Comedy geeks are excited for the the creative team behind-the-scenes; the film is co-written and directed by David Wain, whose last project was the surprise hit "Role Models." Wain has been an influential voice in comedy since the '90s when he starred on the cult MTV sketch show "The State." Since then, he created one of the Internet's first big web series, "Stella" (which even got a short-lived show on Comedy Central), and directed "Wet Hot American Summer," an '80s spoof that didn't light the box office on fire, but became a huge midnight movie and and gave an early break to stars like Rudd, Elizabeth Banks, Bradley Cooper and Amy Poehler.
Poised to take a big step forward with "Wanderlust," Wain spoke with Moviefone about the best way to direct naked actors, the dirty jokes that have shocked him, and revealed more info on the recently-announced "Wet Hot" sequel.
David Wain: I subscribed to AOL in 1990 before anyone knew about it; can I get a credit on that or is that not your department?
I can only handle showtimes. Well what time is "Journey 2" playing at Westwood?
What's the zip code? I don't know. [Laughs]
Talking about your own movie, it's got a lot of full frontal nudity; was that a hard sell to the studio? It was definitely controversial and even test audiences had some issues with it. Quite honestly, the cut that you'll see has way, way less than we shot.
So there's an extended naked edition? When the DVD comes out, you'll see much more extensive nudity.
What's the most effective way to direct naked people? Say "action" and close your eyes.
With Jennifer Aniston involved, you're attracting a whole different audience who aren't used to your style of comedy. How far did you want to go making an R-rated comedy for a mainstream audience? We shot everything we could think of. We shot things that went way farther in various points. And it's in the editing process and testing process where you see how far you can go before you lose the audience; in some cases we lost the audience, so we took some things out.
It seems like the biggest challenge in making a comedy is finding a balance between moving the story along while still giving the actors a chance to actually tell jokes and be funny. How do you find that balance? That's a huge, huge part of the editing and directing. Ideally, you're hoping that every moment in the movie is both on story and funny. And when you have those digressions that are really just for jokes, you have to really pick and choose. There's no science to it, you just have to follow your instincts and look at screenings and try to make the right decisions. But it's a very difficult part of it. Especially in a comedy like this where there are so many areas where we could have left in so much genius riffing from so many of the cast people, but we don't want a movie that's two hours long.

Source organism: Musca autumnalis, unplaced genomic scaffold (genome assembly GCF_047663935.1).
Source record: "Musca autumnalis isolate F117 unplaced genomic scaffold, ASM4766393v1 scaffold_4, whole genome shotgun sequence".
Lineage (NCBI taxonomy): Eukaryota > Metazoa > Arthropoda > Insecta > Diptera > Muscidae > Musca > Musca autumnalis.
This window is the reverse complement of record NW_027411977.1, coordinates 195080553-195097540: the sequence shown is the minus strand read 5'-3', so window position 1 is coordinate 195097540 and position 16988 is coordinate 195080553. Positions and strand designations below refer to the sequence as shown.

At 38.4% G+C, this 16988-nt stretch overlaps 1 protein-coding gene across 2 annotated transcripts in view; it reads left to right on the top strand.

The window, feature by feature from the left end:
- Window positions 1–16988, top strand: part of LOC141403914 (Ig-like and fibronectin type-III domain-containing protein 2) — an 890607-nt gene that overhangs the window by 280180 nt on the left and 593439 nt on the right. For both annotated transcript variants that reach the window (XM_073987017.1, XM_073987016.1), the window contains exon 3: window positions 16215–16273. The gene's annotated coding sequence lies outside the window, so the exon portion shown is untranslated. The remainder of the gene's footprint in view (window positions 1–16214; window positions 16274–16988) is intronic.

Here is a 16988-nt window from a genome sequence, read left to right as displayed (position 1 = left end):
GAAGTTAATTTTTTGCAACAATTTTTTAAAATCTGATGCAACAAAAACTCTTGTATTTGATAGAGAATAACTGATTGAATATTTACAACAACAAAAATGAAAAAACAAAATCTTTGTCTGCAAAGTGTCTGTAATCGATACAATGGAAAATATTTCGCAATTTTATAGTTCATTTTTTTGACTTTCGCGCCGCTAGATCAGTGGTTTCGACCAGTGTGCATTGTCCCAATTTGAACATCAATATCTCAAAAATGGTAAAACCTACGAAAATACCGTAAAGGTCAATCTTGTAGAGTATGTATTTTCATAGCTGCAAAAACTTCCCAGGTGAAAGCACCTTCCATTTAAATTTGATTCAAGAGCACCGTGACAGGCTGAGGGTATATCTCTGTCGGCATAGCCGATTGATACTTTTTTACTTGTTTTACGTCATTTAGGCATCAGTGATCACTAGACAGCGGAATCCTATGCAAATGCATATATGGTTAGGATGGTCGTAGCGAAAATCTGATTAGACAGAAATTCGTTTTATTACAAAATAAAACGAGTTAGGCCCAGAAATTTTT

You're also really good at getting great foul-mouthed performances out of children; what's your secret? It's always awkward with the parents. You have to do a lot of stuff that's not foul-mouthed, then you have to say "Just for this one take, we're going to have him say something a little bit risque." And everybody's comfortable, we're all having a good time, so they're like "sure, do whatever you want." And of course, we use that take.
As a big "Role Models" fan, I'm just glad that a recording of "Love Take Me Down (To the Streets)" exists now. That was totally improvised by A.D. Miles as the camera was rolling. And then we recorded the song for the end credits, during the editing process.
Now you just need to get it to Paul McCartney's ears and the journey will be complete. He said to Paul Rudd in his opening monologue on "Saturday Night Live" how much he loved "Role Models." But then I heard it was a written joke that the writers told him to say.